Saturday, July 02, 2005

The weather

It's such a banal topic, the weather. It's what you talk about when you have nothing else to say. Or when you want to avoid any semblance of real conversation, intimacy. Yet weather is integral to our lives. Weather fills me with joy. Melancholy. Lightness of being. Weather kills people, wrecks entire nations, blights crops, kisses small children on the chubby cheek.

So I'm not going to apologize one bit for talking about the weather today. My god, it is absolutely beautiful today. Perfect day. The sky is full blue, a deep bowl of cobalt glass. A few wispy clouds float by, serving only to emphasize the azure ceiling. And it is cool. There is a palpable sigh of relief in the air, a collective release of the entire Midwest, that it is no longer 90 degrees.

I've been sitting outside this afternoon, reading Kathy Reich's newest, Cross Bones. My fingers are just the least bit chilled. If my husband were here, he'd rejoice in my slapping them across the back of his neck. He loves a cool touch. There's a soft breeze, tickling the cottonwood leaves, causing a small rustle amidst the constant chirp of the cardinal mama in my yard. I can almost forget I live one block from a firehouse, with the incessant sirens that blare at all hours of the day and night . . . .

Schafer the dog is lying next to me, looking cat-like in his phoenixness. His eyes are barely open, his silky brown and black fur reflects the sunlight. He looks deeply content. Or as content as he can be without a ball in his mouth.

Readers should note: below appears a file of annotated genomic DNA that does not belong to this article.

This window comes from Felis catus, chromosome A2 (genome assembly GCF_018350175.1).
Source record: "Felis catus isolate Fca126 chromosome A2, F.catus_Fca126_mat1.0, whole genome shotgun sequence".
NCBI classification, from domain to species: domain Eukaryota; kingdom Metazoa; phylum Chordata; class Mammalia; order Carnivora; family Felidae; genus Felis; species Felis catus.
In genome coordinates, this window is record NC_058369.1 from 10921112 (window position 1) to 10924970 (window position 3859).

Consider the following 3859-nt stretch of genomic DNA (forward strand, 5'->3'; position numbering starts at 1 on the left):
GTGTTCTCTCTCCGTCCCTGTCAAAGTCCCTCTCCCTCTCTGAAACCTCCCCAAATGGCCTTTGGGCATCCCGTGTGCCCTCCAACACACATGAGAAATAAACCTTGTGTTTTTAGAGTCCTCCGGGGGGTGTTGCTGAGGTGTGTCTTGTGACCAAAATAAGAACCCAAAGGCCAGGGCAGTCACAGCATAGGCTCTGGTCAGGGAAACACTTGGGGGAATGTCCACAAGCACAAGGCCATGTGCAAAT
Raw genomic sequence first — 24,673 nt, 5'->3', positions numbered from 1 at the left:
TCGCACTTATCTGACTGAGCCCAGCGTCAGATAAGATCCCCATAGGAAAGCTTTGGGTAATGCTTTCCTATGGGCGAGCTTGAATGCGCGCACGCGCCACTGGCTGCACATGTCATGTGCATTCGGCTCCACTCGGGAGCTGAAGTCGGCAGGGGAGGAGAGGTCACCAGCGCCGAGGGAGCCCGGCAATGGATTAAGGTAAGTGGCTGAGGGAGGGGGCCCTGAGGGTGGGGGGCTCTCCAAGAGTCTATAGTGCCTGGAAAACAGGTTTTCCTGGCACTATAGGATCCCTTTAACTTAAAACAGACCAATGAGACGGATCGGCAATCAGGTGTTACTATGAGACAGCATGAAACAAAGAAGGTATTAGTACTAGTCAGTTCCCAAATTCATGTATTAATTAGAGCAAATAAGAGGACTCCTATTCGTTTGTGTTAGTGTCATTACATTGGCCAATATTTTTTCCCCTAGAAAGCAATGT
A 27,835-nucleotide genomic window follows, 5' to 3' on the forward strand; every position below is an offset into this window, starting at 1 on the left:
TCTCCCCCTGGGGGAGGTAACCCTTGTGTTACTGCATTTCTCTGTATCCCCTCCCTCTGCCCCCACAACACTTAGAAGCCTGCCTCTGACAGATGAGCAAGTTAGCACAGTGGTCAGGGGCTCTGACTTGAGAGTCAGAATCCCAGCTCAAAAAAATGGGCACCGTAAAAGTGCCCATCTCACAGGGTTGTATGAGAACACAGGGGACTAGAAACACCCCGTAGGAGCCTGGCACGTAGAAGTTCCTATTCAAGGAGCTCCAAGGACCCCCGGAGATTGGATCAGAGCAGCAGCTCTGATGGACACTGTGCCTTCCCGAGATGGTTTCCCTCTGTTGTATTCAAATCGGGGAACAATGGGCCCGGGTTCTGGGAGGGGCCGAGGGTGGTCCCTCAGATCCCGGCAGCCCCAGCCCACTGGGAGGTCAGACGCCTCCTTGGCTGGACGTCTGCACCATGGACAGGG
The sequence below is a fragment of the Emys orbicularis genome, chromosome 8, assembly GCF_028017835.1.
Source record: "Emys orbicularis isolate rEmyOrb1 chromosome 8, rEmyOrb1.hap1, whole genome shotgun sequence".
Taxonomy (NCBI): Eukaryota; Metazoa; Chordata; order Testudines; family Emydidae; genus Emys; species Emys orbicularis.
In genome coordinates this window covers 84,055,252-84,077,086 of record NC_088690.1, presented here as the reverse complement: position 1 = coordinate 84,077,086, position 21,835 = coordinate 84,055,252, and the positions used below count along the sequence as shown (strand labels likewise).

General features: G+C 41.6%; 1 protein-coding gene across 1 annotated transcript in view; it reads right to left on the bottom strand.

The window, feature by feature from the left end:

I eavesdrop on my neighbors. My north neighbors toss conversation about the Wimbledon women's final. My south neighbors talk about their afternoon activities. The never-ending watering continues on both sides. I'll join them shortly, as we battle the drought, trying to keep our plants alive.

Further down the block, children call and cry and laugh and shriek at one another. Little Jonathan (whose sobriquet derives from my son being older and bigger but is now inaccurate as he's quite a big guy, himself) is riding his bike in the alley, as he's done ever since he was little Jonathan. He looks pleased.

Cars pass out front. But I imagine that they are slower than usual, and fewer. I imagine that it is a summer afternoon and that most of the world is sitting in their back 40 (be that inches, feet, yards, or acres), breathing in the sunshine and fresh air. I wish it were so. :-)

Until tomorrow,


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